Lovely post. I've long argued that I don't believe in genres. Sci-Fi, Horror, Fiction, Non-Fiction. This is a longer discussion and I will spare you my whole philosophy. But I really only believe in comedies and dramas. And even then, the line is blurry. Because they are inherently opposites and must be played together for a whole.

    Shakespeare knew it. Hugo knew it. Hemingway and Salinger, Shyamalan and Spielberg, Gondry, The Beatles, Picasso, and Einstein all knew it. Michael Bay does not. Neither does the producer of 24.

    Because life at its most serious is most comedic. Which is why the Bard introduced a clown in the middle of Hamlet.

    Wes Anderson is a genius for playing these opposites. The Royal Tenenbaums still stands as my all time favorite movie.

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  10. Second Thought

    Joe,

    I don't think those comedies are mindless. Things are most clever at their most absurd sometimes. Witty banter isn't substantial. That's for real life, and it is soon gone and forgotten. Topical humor quickly falls prey to the times. Only the absurd stays. Farce is forever.

    I always say comedy is suffering. The more pain the better. The Jerk, Young Frankenstein, Dumb and Dumber, Zoolander are all about pain. People failing and hurting in ways that we have to laugh at.

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  11. James:

    By "mindless" I meant more along the lines of not having a complex or robust plot to follow. Designed for laughs and, possibly, slight introspection. While I think your taxonomy makes sense (a la Poetics), I also think that sub-genres exist within the breakdowns. You'd be hard-pressed to make an apples-to-apples comparison of, say, "Billy Madison" and "The Graduate."

    I think Mel Brooks sums up some of the ideas in here nicely: "When a man falls into an open sewer and dies, that's comedy. When I get a paper cut, that's tragedy."

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  12. That's true. I don't deny that sub genres can exist. Tragedy and comedy for me are very hard to compare and it's why I feel the Golden Globes have it right where the Oscars don't. And movies even within their genre can be placed in categories. Naked Gun and Airplane and Spaceballs are hard to compare to The Graduate and Bottlerocket which are hard to compare to Arsenic and Old Lace, Oscar, and Noises Off which are not exactly like Sleepless in Seattle and When Harry Met Sally.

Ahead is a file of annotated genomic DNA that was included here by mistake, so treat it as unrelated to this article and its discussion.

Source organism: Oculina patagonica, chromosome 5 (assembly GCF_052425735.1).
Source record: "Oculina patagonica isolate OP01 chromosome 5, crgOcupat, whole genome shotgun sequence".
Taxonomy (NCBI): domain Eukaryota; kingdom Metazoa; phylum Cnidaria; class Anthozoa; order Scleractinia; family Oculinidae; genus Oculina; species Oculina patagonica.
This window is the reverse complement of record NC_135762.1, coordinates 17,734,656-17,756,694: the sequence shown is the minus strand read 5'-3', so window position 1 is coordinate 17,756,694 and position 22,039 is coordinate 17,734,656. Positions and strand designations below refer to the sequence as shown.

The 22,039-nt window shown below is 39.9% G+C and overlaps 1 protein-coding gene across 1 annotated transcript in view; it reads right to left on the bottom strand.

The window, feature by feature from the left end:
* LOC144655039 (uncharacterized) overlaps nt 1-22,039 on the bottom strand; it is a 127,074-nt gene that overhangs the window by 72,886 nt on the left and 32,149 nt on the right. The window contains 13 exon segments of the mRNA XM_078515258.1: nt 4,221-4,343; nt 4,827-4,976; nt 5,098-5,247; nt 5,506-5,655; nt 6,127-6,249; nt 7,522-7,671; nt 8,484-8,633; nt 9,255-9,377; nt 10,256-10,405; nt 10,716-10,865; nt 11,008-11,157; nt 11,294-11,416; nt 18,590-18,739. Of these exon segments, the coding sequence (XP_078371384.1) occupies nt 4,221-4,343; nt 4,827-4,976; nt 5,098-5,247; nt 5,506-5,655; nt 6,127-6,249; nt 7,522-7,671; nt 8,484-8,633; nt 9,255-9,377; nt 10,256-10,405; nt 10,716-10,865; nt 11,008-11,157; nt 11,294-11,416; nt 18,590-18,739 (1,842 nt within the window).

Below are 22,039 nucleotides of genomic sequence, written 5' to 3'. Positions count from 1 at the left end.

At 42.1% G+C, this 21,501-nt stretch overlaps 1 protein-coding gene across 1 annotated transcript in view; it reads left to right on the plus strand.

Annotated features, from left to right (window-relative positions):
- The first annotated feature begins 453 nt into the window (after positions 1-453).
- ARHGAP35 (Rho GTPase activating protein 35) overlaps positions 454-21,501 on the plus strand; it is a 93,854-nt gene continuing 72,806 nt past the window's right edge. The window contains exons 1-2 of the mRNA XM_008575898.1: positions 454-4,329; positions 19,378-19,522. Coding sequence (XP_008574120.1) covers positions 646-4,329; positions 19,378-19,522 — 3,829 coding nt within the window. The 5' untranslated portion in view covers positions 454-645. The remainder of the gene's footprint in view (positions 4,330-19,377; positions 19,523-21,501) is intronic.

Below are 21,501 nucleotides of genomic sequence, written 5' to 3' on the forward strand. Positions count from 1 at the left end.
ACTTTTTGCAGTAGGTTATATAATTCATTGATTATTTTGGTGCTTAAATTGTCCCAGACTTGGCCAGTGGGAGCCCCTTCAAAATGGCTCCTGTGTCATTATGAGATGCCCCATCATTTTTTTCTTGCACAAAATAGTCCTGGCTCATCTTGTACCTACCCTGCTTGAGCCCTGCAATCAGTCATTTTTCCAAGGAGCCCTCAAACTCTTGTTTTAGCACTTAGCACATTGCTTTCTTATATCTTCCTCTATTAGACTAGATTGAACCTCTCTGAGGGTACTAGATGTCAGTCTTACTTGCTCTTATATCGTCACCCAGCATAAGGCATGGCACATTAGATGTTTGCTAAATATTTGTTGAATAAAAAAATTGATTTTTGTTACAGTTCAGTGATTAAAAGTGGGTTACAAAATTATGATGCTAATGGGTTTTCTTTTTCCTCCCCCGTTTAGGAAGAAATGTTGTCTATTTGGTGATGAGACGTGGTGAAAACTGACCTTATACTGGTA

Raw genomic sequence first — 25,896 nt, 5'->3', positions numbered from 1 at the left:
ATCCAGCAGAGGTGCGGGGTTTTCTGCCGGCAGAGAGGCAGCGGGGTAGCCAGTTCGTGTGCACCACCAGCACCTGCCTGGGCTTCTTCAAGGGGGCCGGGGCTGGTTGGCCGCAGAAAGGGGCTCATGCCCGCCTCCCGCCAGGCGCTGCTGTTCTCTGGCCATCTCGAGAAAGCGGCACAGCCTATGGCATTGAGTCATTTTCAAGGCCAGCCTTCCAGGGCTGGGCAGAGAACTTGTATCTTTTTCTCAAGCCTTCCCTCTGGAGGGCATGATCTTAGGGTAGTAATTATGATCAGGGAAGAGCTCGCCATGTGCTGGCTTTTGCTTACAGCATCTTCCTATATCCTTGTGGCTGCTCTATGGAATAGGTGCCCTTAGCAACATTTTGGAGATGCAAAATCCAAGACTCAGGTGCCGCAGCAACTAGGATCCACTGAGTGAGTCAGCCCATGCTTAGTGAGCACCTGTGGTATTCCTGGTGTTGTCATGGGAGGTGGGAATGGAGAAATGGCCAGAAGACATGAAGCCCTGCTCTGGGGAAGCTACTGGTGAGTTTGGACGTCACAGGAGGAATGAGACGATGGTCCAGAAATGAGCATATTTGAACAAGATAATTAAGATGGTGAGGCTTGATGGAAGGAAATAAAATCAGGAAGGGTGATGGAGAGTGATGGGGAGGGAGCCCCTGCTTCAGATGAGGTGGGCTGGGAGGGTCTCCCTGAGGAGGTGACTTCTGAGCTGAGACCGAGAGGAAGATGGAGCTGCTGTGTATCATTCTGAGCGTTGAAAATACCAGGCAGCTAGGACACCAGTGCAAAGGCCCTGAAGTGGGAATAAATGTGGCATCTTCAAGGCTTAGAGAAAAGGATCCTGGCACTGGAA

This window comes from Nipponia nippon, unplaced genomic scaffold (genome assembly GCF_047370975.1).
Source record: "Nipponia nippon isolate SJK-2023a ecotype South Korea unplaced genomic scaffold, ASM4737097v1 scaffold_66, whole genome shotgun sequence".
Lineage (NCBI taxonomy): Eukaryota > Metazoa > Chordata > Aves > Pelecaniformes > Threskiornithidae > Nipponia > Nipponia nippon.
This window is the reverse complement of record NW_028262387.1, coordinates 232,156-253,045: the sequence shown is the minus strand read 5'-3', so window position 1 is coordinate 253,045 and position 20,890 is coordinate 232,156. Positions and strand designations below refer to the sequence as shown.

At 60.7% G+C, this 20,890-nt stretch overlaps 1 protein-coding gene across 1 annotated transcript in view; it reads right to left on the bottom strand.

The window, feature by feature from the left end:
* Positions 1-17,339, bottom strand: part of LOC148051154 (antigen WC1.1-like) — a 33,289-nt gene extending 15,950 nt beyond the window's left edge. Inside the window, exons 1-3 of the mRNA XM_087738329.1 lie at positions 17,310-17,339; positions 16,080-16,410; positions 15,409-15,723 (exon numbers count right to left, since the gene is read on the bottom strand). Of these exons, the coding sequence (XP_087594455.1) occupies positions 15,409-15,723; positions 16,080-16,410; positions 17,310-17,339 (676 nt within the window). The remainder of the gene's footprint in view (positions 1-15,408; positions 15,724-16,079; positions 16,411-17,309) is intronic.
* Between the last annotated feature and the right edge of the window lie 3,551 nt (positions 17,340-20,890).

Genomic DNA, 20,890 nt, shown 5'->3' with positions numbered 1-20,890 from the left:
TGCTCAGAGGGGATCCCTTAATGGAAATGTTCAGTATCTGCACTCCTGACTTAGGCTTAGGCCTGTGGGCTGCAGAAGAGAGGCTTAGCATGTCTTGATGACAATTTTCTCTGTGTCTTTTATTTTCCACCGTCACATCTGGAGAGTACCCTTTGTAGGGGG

Even then I would argue that they are not far from the same tree. Farcical elements are present in all of them. One of the most endearing things about comedy is the tying together of elements in the end. The world has order in comedy where the world must have chaos in tragedy.

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  13. The only knock to Wes one can offer, and mind you I find it rather grievous, is that he continues to write characters for Owen Wilson. The persona non grata of film and self embodiment of one dimensional acting.

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  14. jimmy...I have given some thought to your argument, and I think you are wrong. There are at least 3 distinct genres out there: Comedy, Drama, and Animals Doing Things They Couldn't Normally Do (a la Air Bud, Monkey Trouble, Mr. Ed).

    So there.

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  15. Matt, my excellent deduction prowess tells me that you have strong feelings concerning this so I will tread softly.

    I would agree with you except that I can't...not even at all. Owen co-wrote Bottle Rocket, Rushmore, and The Royal Tenenbaums with Wes. That alone places him well within the upper echelon of cool, especially when it comes to brilliant comic impulses. Not to mention they were roommates in college and can understandably want to work together when possible. Nor is it unheard of for a director to have a list of actors he prefers to work with. Scorsese currently has Dicaprio as his constant go to guy, for example.

    Anyway, I like Owen, though I don't like everything he has done, the knowledge that he and Wes create nuggets of shinny gold together helps me though the tough times.

    So there and let us continue to be friends.

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  16. You bring up an interesting point brother Darren:

    Interesting that Wes Anderson's finest cinematic achievement, "Life Aquatic", was not co-written by Owen Wilson.

    Also, I must draw your attention to my original statement. I make no qualms regarding Owen Wilson's comedic writing ability; it is his lack of diverse comedic acting talent that I disdain.